How to Write a Book: Bandit Style

I recently announced signing a book contract for Media Marathoning: Immersions in Morality. This next blog post aims to help others tackle their daunting projects. I wanted to make the title of this post “How to Write a Book, as a Junior Faculty Member, at a Teaching School, with a Young Family: Bandit Style”–but that wouldn’t work with SEO.

Bandit style is a time management technique whose name came from my friend, Tricia. We both garden, and we both realized that we maintain our gardens not in hour-long stretches but in 10-20 minute spurts of speed planting, speed weeding, and speed harvesting. She called it bandit gardening. And I realized bandit style is my way of meeting many goals–including writing this book.

The essence of bandit style is finding small chunks of time that, when combined, allow you to accomplish something meaningful. The underlying principle is similar to the efforts of this runner who made over $8,000 picking up loose change over the years.

Bandit style was the only way for me to write a book given the time constraints listed in this post’s opener.

The publication process has been surprisingly quick, but the writing process was anything but. I benefited from reading the advice of academic bloggers, including Tanya Golash-Boza. Here are my nuggets of bandit wisdom for anyone tackling a book in a situation similar to mine.

stealing-time269

Love the project. I had the idea to study media marathoning several years before acting on it. The initial years of mulling the project over were like dating before getting engaged: I had to make sure I was committed before taking that leap. I ultimately decided that this was a project that needed to be written, and I had to write it. If I didn’t love the project, I could not have remained focused on finding these small chunks of time and using them productively.

Know when to hold ’em. In order to move the project forward, I had to eventually stop researching and interviewing and start writing. I stopped interviewing marathoners once I achieved discourse saturation. The research process isn’t linear, however. I stopped reading new sources for a time, but I periodically dip back into the library and databases to fill in holes. This month I will integrate even more scholarly sources based on peer feedback.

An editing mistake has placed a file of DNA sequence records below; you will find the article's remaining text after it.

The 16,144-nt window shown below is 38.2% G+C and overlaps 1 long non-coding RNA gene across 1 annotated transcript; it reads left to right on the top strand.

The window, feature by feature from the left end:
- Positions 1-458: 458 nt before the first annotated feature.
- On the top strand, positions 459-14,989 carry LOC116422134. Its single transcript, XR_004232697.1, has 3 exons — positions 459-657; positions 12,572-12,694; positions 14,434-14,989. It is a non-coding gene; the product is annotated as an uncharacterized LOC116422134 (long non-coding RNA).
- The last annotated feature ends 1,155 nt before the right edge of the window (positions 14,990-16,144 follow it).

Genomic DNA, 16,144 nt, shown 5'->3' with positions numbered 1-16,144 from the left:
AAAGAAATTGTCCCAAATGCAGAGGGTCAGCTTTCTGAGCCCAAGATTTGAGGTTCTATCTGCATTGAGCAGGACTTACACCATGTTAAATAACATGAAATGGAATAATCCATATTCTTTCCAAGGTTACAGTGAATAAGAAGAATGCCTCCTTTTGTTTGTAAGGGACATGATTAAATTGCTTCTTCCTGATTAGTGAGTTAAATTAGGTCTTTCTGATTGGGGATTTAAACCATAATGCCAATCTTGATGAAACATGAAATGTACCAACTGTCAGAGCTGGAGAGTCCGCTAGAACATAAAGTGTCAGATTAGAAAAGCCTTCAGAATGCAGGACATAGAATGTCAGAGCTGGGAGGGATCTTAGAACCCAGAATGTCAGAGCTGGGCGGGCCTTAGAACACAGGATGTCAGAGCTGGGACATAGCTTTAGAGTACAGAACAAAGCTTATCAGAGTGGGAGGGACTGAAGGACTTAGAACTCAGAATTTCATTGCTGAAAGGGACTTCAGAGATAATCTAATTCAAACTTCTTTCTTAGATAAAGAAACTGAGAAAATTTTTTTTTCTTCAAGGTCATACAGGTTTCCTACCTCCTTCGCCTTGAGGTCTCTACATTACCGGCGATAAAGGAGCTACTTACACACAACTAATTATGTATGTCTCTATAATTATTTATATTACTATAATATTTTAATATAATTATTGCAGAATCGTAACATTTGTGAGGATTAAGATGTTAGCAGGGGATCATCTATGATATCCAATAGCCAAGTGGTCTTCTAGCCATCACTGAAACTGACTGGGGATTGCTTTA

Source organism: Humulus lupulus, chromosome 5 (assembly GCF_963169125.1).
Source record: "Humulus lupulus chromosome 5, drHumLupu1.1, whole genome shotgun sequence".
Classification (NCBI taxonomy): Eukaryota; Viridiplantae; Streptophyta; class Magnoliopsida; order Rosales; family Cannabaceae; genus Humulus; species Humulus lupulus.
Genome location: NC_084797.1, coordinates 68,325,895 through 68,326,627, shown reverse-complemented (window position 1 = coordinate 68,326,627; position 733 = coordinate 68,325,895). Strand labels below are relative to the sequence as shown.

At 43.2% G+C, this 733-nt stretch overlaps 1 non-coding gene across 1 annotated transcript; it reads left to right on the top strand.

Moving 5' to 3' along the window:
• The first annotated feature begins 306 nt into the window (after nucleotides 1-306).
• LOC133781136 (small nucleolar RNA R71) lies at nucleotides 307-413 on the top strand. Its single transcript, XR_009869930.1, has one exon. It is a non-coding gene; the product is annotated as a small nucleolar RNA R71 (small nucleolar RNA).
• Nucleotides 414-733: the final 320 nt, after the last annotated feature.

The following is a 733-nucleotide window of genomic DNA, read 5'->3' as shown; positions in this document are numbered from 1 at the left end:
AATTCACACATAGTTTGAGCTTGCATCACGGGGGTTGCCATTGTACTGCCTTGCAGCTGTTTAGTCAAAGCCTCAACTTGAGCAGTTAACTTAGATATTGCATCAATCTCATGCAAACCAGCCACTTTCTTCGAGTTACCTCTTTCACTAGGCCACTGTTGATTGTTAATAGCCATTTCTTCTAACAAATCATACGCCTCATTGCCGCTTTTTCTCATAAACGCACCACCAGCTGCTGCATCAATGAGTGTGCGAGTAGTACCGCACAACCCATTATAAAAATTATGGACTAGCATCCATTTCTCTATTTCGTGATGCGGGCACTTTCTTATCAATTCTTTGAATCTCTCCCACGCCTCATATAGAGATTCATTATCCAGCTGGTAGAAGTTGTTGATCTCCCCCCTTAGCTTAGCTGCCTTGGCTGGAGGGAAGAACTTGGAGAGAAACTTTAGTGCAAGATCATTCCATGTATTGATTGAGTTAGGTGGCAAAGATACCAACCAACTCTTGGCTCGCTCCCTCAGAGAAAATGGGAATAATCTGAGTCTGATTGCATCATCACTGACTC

Set long- and short-term goals. The most successful bandits have well-laid plans. I had to put in a moderate amount of work for several days a week, every week, month, and year leading up to the creation of a finished manuscript. From the beginning of the project (in 2010), I used a “To-Do List” in Google docs that I consulted every work day.

Here’s one example of a 30-day schedule I mapped out:

Revision or Writing Goal Deadline
re-revise introduction (stopped at page 14–e-books) mid-February
Take notes on 24 Season 1 end of February
Finish revising Untenable Position chapter (intro and highlighted body section) Next week (2/24)
Finish conclusion draft end of March
Change everything to Chicago–eek! Spring break

My daily goals took these broader goals into consideration. Drawing from the list above, a daily goal might be anything from taking notes an an episode of 24 to re-working one paragraph, to writing a page. I did have some longer stretches (usually during winter, summer, or spring break) in which I could revise a full chapter or do another large chunk of work.

No matter what time management system you use, do your best to establish reasonable goals so you feel accomplished at the end of the day. Setting unrealistic goals can promote stultifying self-loathing.

Apply pressure. To encourage myself to meet my goals, I selected conferences to attend and subjected myself to their submission deadlines. I also created valuable social pressure by asking my peers and students to review drafts. I gave these readers a delivery date I was compelled to stick to. External pressure helped me be a more focused and calculating bandit.

“Discover” time. I had to think creatively about fitting this book project into my day. Teaching a class on media marathoning was the biggest leap in productivity: I was reading-to-teach and reading-to-write at the same time.

During semesters in which I wasn’t teaching media marathoning, I took notes on TV shows during my lunch breaks. I read half an article before heading to class and finished the article before leaving work that day. I wrote while proctoring exams. When I had to take notes on the Toy Story trilogy, I “stole” my kid’s TV time for that purpose. We watched the films together over the course of a week. I also read, wrote, and edited in the car while my husband drove us the six hours to our hometown for holidays and family visits.

Perhaps most importantly I maximized my productivity by analyzing my work patterns. I know that I read and write best in public spaces, so I camped out at the JCC coffee shop (conveniently located next to my kids’ day care) as often as I could.

Recruit accomplices. I could have taken longer to write a crappier book. Thankfully, I had friends, colleagues, mentors, students, and family who helped with research, resources, or feedback throughout the writing process. I hope to repay these many favors some day.

In sum, writing a book about marathoning was clearly not a marathon. Bandit-style writing involves transforming small chunks of productivity into a meaningful finished product. I hope these ideas help others feel optimistic about tackling their own daunting project.

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  1. Pingback: Marathoning and Mom Guilt | Media Marathoning

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